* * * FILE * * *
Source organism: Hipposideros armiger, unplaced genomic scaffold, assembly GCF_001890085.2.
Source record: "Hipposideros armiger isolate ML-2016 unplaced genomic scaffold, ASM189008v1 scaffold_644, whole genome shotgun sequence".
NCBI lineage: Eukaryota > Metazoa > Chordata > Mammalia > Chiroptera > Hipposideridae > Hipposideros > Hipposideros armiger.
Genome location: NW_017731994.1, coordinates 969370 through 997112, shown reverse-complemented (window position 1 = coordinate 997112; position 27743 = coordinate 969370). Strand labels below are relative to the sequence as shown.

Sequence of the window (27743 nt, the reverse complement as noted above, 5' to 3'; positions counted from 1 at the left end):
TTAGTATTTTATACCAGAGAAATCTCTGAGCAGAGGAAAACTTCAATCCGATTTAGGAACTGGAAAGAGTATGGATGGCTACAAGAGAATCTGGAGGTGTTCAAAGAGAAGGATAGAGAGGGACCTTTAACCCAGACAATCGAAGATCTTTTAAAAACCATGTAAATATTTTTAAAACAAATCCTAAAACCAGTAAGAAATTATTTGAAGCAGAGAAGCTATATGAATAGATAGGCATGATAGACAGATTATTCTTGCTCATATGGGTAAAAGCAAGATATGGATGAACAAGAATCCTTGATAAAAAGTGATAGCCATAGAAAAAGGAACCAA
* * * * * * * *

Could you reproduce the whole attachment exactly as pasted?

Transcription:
Source organism: Hipposideros armiger, unplaced genomic scaffold, assembly GCF_001890085.2.
Source record: "Hipposideros armiger isolate ML-2016 unplaced genomic scaffold, ASM189008v1 scaffold_644, whole genome shotgun sequence".
NCBI lineage: Eukaryota > Metazoa > Chordata > Mammalia > Chiroptera > Hipposideridae > Hipposideros > Hipposideros armiger.
Genome location: NW_017731994.1, coordinates 969370 through 997112, shown reverse-complemented (window position 1 = coordinate 997112; position 27743 = coordinate 969370). Strand labels below are relative to the sequence as shown.

Sequence of the window (27743 nt, the reverse complement as noted above, 5' to 3'; positions counted from 1 at the left end):
TTAGTATTTTATACCAGAGAAATCTCTGAGCAGAGGAAAACTTCAATCCGATTTAGGAACTGGAAAGAGTATGGATGGCTACAAGAGAATCTGGAGGTGTTCAAAGAGAAGGATAGAGAGGGACCTTTAACCCAGACAATCGAAGATCTTTTAAAAACCATGTAAATATTTTTAAAACAAATCCTAAAACCAGTAAGAAATTATTTGAAGCAGAGAAGCTATATGAATAGATAGGCATGATAGACAGATTATTCTTGCTCATATGGGTAAAAGCAAGATATGGATGAACAAGAATCCTTGATAAAAAGTGATAGCCATAGAAAAAGGAACCAA